RFID in the Supply Chain: Impressions of RFID World 2006

Healthy attendance, more mature lineup of solutions for radio frequency identification mark Dallas conference, ABI Research finds

Healthy attendance, more mature lineup of solutions for radio frequency identification mark Dallas conference, ABI Research finds

Oyster Bay, NY — March 6, 2006 — This year's RFID World conference in Dallas saw healthy attendance and a more mature lineup of solutions for radio frequency identification, according to technology consultancy ABI Research.

Erik Michielsen, director of RFID and ubiquitous networks research at ABI, reported that the show was extremely well-attended, both by vendors pursuing business development deals within the RFID ecosystem, and by end-users who are either taking initial steps into RFID, or secondary steps beyond compliance and pilots into integrated solutions. "There has been a tremendous turnout," he said.

Maturing Lineups

At the exhibition, Michielsen observed: "One of the things I've noticed is that companies such as Alien Technologies, Symbol Technologies, ThingMagic, SAMSys and Avery Dennison are offering more mature solutions. The industry is now getting in line with standards and interoperability, and is increasingly focused around scalability and performance."

Meanwhile, in the conference sessions, Texas Instruments discussed the evolution of the overall marketplace and the need for RFID solutions across many technologies and vertical markets. American Express examined the opportunities RFID presents in financial service and contactless commerce markets, while DHL discussed the need for sharper RFID focus on logistics and connecting manufacturing, distribution and retail locations.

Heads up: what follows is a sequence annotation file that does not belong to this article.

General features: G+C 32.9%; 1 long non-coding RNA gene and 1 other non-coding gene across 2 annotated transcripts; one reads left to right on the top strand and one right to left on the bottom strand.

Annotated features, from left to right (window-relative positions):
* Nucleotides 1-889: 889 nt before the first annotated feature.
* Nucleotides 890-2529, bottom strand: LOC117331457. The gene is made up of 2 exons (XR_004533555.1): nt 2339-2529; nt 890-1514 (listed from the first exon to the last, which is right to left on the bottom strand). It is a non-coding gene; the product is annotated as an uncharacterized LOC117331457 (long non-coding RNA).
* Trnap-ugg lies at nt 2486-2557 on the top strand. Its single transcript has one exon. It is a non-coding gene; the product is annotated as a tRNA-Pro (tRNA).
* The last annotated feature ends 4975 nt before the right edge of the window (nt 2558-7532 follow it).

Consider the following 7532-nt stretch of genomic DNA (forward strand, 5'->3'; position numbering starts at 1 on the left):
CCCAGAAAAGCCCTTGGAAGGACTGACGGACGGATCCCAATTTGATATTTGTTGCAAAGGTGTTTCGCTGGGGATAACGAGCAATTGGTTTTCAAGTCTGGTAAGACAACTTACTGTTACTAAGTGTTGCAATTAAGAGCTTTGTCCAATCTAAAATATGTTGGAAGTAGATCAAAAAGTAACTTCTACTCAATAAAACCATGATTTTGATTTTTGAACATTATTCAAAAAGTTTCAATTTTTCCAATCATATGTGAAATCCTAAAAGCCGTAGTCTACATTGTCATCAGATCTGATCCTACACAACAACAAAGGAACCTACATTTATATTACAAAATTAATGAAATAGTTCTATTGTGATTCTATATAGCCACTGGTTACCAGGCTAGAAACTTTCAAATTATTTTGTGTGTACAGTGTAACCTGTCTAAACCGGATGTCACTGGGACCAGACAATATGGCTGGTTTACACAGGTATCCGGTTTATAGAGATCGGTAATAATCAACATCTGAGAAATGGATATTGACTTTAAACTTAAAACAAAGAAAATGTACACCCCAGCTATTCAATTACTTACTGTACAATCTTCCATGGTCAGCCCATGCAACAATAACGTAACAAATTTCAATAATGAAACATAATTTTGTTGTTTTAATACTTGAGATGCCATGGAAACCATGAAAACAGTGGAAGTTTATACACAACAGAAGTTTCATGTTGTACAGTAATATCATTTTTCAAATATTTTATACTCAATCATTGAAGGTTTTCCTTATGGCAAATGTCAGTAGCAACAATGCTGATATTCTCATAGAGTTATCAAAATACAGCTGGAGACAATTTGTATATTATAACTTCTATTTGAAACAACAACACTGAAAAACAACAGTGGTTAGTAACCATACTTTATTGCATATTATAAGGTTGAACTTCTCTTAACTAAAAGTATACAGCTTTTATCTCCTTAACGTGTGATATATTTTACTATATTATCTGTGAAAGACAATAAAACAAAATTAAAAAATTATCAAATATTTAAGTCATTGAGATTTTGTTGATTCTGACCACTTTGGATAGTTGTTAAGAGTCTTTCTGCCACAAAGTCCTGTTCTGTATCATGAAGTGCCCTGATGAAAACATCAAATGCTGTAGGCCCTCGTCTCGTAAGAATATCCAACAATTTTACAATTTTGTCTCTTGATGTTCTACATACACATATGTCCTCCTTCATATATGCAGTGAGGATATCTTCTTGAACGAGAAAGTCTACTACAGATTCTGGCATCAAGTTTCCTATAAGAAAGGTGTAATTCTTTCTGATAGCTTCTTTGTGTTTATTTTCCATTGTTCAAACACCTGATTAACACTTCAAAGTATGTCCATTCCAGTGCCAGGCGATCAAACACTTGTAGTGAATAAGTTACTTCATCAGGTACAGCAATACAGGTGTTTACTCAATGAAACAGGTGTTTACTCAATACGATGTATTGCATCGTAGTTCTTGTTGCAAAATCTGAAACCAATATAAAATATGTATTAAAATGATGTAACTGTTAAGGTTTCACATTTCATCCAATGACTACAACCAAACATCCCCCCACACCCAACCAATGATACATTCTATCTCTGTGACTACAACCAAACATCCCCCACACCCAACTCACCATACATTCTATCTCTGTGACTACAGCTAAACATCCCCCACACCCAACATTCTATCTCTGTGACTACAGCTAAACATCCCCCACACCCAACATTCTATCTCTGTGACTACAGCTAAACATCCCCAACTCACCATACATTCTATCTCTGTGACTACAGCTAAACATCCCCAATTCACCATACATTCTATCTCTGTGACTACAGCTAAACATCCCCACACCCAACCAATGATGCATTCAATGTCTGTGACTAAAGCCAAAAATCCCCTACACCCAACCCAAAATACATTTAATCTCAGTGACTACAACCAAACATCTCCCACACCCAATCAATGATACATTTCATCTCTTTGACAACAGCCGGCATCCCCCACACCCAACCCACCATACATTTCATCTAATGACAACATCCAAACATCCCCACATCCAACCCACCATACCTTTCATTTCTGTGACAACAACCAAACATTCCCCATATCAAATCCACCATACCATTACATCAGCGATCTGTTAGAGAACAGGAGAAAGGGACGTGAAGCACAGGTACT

Upbeat, But Challenges Remain

On the public sector side, the U.S. Food and Drug Administration (FDA) spoke on the need for continued focus on RFID in pharmaceutical deployments and how that sector is dependent on legislation as a driver, according to ABI.

The generally upbeat tenor of the event did not mean that there are no challenges ahead. One of those is tag price.

"In that connection," said Michielsen, "the industry wants to see a clear commitment from Wal-Mart that it will make a transition to Gen2 technology in mid-2006 so that the market can focus less on consuming first-generation technology and more on putting things in place to exploit the second generation."

There was also a call for the senior leaderships of large RFID technology vendors to collaborate in ensuring a uniform direction for the further development of the industry.

Additional Articles of Interest

— A recent independent study revealed that Wal-Mart customers are finding the items they wanted in stock more often due to the retailer's use of RFID technologies when compared to control stores. Read more in "Wal-Mart Achieving Improved On-shelf Availability with RFID, Study Finds" on SDCExec.com.

— RFID technology has the potential to change the way supply chains are managed, but in order to be effective businesses need to take a holistic look at the deployment. Read more in the SDCExec.com article "Time for RFID: Applying RFID in the Supply Chain."